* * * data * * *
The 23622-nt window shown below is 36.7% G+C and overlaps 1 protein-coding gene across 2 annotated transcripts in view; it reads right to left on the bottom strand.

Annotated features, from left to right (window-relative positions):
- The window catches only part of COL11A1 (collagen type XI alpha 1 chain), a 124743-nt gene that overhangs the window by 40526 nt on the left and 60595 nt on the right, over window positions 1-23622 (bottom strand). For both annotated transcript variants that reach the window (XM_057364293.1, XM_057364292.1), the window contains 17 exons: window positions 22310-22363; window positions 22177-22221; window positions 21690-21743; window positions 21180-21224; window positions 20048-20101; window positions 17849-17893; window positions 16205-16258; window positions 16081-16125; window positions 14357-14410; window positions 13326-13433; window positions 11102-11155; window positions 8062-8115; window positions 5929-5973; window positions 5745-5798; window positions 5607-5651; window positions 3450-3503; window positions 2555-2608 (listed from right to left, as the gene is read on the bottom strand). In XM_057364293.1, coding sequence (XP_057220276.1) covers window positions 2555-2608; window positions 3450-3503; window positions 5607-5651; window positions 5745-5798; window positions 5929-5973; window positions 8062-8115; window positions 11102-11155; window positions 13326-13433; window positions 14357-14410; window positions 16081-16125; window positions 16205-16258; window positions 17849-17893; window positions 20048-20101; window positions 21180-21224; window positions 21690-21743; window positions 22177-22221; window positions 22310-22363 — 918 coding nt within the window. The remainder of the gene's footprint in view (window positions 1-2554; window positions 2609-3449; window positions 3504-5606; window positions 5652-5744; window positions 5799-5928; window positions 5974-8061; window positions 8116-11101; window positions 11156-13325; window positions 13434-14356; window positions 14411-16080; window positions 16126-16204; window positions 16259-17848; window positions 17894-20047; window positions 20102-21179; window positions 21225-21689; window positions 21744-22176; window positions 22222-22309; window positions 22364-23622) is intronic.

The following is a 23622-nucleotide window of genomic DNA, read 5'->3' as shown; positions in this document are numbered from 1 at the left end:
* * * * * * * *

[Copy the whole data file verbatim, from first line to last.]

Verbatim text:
The 23622-nt window shown below is 36.7% G+C and overlaps 1 protein-coding gene across 2 annotated transcripts in view; it reads right to left on the bottom strand.

Annotated features, from left to right (window-relative positions):
- The window catches only part of COL11A1 (collagen type XI alpha 1 chain), a 124743-nt gene that overhangs the window by 40526 nt on the left and 60595 nt on the right, over window positions 1-23622 (bottom strand). For both annotated transcript variants that reach the window (XM_057364293.1, XM_057364292.1), the window contains 17 exons: window positions 22310-22363; window positions 22177-22221; window positions 21690-21743; window positions 21180-21224; window positions 20048-20101; window positions 17849-17893; window positions 16205-16258; window positions 16081-16125; window positions 14357-14410; window positions 13326-13433; window positions 11102-11155; window positions 8062-8115; window positions 5929-5973; window positions 5745-5798; window positions 5607-5651; window positions 3450-3503; window positions 2555-2608 (listed from right to left, as the gene is read on the bottom strand). In XM_057364293.1, coding sequence (XP_057220276.1) covers window positions 2555-2608; window positions 3450-3503; window positions 5607-5651; window positions 5745-5798; window positions 5929-5973; window positions 8062-8115; window positions 11102-11155; window positions 13326-13433; window positions 14357-14410; window positions 16081-16125; window positions 16205-16258; window positions 17849-17893; window positions 20048-20101; window positions 21180-21224; window positions 21690-21743; window positions 22177-22221; window positions 22310-22363 — 918 coding nt within the window. The remainder of the gene's footprint in view (window positions 1-2554; window positions 2609-3449; window positions 3504-5606; window positions 5652-5744; window positions 5799-5928; window positions 5974-8061; window positions 8116-11101; window positions 11156-13325; window positions 13434-14356; window positions 14411-16080; window positions 16126-16204; window positions 16259-17848; window positions 17894-20047; window positions 20102-21179; window positions 21225-21689; window positions 21744-22176; window positions 22222-22309; window positions 22364-23622) is intronic.

The following is a 23622-nucleotide window of genomic DNA, read 5'->3' as shown; positions in this document are numbered from 1 at the left end: